Monday 5 July 2010

A Moth Night!

It's supposed to be the Dry Season (Winter) up here in the Australian tropics but it is fairly moist with 8 mm of rain at the moment during the day of this writing. Last night it was relatively warm, 19-20C, and very windy. For some reason this was very favourable for moths and below is a little sample of some of the more colourful ones--plus a locust. See Buck Richardson's website for more north Queensland moths.
Lyclene pyraula: Arctiidae; Lithosinae
Asura polyspila: Arctiidae; Lithosinae
Oeonistis altica: Arctiidae; Lithosinae
Argina astraea: Arctiidae; Arctiinae
Manulea dorsalis: Arctiidae; Lithosinae
Adoxophes templana; Tortricidae; & Nyctemera sp. Arctiidae; Arctiinae
Endotricha mesenterialis: Pyralidae: Endotrichinae
Parotis sp: Pyralidae; Pyraustinae
Arthroschista hilaralis: Pyralidae; Pyraustinae
Hyposidra incomptaria : Geometridae; Ennominae
Bracca rotundata: Geometridae; Ennominae
Zeheba spectabilis: Geometridae; Ennominae
Agathia pisina: Geometridae; Geometrinae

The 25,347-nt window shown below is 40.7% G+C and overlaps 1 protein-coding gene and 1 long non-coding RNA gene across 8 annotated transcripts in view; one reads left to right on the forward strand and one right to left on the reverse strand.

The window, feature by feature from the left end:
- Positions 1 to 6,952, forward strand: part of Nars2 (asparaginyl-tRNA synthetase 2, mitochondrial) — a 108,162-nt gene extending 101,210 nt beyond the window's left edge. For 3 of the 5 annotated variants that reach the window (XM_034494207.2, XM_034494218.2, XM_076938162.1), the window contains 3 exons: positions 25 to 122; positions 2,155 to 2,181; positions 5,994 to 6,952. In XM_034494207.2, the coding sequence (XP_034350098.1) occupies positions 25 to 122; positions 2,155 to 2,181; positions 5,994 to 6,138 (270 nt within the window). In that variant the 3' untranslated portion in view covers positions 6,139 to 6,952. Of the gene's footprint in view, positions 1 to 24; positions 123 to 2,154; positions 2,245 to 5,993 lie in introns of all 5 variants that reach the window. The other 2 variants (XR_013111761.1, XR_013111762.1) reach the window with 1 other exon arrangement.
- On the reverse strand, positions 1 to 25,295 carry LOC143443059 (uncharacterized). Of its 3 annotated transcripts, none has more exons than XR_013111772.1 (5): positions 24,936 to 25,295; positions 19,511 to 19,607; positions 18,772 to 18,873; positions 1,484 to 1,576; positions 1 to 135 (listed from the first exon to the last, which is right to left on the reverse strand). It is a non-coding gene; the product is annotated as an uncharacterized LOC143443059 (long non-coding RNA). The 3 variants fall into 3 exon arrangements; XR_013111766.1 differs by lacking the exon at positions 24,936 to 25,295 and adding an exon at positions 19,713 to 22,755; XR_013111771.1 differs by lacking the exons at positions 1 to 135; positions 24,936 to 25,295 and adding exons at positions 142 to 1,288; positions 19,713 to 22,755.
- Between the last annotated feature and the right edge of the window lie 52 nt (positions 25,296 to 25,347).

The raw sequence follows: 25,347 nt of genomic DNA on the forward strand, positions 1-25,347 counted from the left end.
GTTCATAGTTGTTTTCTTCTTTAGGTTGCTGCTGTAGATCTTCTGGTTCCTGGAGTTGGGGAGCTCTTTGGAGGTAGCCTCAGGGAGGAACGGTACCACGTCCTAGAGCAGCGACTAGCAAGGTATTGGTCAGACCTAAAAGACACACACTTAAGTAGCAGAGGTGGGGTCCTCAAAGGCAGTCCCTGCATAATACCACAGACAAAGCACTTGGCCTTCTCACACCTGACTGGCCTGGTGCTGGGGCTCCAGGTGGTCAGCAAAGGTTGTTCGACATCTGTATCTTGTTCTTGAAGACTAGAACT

Gnamptoloma aventiaria: Geometridae; Sterrhinae
Asota orbona male: Aganaidae
Asota orbona female: Aganaidae
Asota heliconia: Aganaidae
?Rhynchodontodes chalcias: Noctuidae; Hypeninae
Donuca rubropicta: Noctuidae; Catocalinae, small moth: Heterallactis stenochrysa: Arctiidae; Lithosinae
Earias flavida: Nolidae; Chloeophorinae
And one locust; The Migratory Locust, Locusta migratoria.
This locust must have been distracted to the light as it is not a rainforest inhabitant. It is not the locust that is causing all the problems in southern Australia at the moment. Along those lines please read Denis Wilson's contribution. I have written about this before. See: Insects on the Move.


randomtruth said...

You drew in all those moths in one night? Gotta love the rainforest. Also gotta love all the shapes and colors of your finds - fun, fun photography.

Pteropus said...

We did have a number of these species coming into our place at night here in Cairns but over the years their populations appear to be declining. Could it be partly due to the growth of introduced animals such as the Asian House Gecko?

Mr. Smiley said...

There are about 2000 or more moth species in the rainforests around Kuranda. This is sort of an educated guess. There are probably more.

I suspect that the "developments" around Cairns and the attendant habitat destruction is more responsible for the demise of our local fauna than house geckos. Insect populations wax and wane and you may find them coming back after a while.

Katie (Nature ID) said...

These moths are fabulous! Thanks for sharing.

Ian McMillan said...

Our moths are enjoying the mild winter, too. I'm still getting fruit-piercers like Eudocima fullonia and Mocis spp. which is unheard of for this time of year.